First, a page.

Paul and I grew up on a two-hundred-and-sixty-five acre dairy and row crop farm in southwestern Kentucky. Okay, actually, we had other siblings who grew up there as well. Well, more accurately, they lived there for a while, some for nearly as long as we did. The oldest two lived there during their high school days and our younger older sister did that, plus her years of what would now be called middle school. Our youngest brother was born there and we moved before he was old enough to work in the dairy barn.
Since Paul and I were the only young ‘uns who didn’t leave for college until after we’d all moved away, we tend to think of ourselves as the only ones that really grew up on that farm in Todd County.
Of course, Patsy lived there for nearly as many years as we did and she may very well consider that’s where she grew up. I have no memories of living on the farm near Russellville; I was only three when the family moved. Paul (three-and-a-half years older than me) has more memories of Logan County than I do but not as many as the others. Since I stayed on the farm and worked for the family that bought it until I’d finished eighth grade, I actually lived there a few months longer than anyone else in the clan. This is a fact that I’d never thought about until just now. I’m not sure what bragging rights this gives me but I’m sure going to give that some careful thought.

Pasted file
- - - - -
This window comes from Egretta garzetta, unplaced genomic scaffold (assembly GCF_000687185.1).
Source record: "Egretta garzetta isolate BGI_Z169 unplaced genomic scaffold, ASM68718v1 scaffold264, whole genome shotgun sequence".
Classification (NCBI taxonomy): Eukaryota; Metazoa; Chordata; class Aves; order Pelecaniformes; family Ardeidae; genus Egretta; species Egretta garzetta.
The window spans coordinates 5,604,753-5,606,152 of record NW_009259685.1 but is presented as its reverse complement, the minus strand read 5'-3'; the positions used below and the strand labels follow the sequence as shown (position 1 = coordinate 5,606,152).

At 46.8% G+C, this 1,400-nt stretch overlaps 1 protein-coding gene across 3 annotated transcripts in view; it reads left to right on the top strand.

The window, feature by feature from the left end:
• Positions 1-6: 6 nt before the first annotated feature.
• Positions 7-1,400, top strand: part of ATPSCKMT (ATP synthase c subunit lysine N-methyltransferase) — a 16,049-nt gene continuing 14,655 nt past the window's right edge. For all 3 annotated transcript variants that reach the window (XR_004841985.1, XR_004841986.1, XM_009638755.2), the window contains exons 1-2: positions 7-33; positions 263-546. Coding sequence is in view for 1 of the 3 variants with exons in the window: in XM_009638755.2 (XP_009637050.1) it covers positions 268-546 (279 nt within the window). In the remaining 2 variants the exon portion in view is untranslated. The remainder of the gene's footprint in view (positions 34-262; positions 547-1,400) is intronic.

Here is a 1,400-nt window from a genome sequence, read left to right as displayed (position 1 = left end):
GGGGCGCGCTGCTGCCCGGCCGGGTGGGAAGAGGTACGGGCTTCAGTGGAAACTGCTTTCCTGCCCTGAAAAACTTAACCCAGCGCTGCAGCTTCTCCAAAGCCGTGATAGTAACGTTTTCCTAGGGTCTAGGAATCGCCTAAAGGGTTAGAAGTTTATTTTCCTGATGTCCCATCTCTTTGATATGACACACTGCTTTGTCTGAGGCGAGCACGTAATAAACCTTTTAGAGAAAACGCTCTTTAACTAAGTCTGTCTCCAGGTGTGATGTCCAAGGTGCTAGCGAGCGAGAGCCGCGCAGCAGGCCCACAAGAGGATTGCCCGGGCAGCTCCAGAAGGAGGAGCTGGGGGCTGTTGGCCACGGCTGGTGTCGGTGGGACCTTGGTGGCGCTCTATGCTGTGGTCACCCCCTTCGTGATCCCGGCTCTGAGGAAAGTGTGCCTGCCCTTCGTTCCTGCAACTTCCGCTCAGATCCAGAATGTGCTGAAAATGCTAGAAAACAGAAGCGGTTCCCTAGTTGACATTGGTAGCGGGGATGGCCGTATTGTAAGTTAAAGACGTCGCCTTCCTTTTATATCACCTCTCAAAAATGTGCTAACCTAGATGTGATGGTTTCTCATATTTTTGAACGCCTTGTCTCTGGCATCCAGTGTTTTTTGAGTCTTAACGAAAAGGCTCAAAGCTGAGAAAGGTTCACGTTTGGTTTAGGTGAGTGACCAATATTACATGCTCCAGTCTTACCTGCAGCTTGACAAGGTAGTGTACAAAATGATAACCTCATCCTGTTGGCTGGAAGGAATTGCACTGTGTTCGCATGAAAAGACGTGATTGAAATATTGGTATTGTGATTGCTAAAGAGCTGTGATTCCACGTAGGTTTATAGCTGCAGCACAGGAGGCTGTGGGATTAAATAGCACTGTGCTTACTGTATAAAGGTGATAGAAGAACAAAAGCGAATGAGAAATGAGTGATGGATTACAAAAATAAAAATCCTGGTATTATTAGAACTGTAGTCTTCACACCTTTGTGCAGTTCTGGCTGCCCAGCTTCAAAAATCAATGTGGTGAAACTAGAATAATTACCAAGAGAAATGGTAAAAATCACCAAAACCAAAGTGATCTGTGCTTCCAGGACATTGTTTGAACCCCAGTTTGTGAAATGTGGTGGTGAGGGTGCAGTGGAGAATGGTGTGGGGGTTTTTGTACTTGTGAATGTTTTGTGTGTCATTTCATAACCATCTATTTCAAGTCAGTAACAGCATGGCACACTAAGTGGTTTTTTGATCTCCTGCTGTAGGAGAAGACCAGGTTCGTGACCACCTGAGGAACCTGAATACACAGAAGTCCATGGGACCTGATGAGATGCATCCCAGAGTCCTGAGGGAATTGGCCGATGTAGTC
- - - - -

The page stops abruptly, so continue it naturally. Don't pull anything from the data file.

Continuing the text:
The thing is, the claims of our heritage are highly individualized. They are also often fantasized to some degree. Memories get altered over the years. The barns get bigger, the hay bales heavier and the days more demanding. Impressions formed in childhood may become too entrenched for objective adult examination to alter them. An afternoon in the field may turn into a week of work. A mile hike through the creek may turn into a mini-marathon through a swamp that didn’t even exist.
That brings up an advantage that Paul and I have through our shared years on the farm; we can check our stories against each other. Then, each of us has the option of altering in favor of a more accurate account or of mutual collusion that turns it into an even better story. Unless we overlooked a witness or two, who’s to say we didn’t do what we just told you we did?! In terms of personal history, one should not underestimate the value of imagination and creativity.
Such liberty, however, must never apply to our witness of our beliefs and our attempts to live faithful to them. Testimonies that declare nothing but the glorious victories are not only suspect; they do damage to both the speakers and the listeners. Anyone whose witness does not include admission of dark days and long nights, wrestling with demons and sometimes losing, is a person with an incomplete testimony. It is not by “victory” alone that we overcome; it is by an absolute, bone-stubborn refusal to surrender our faith. No matter how deep and dismal the swamps. “I believe” is the victory.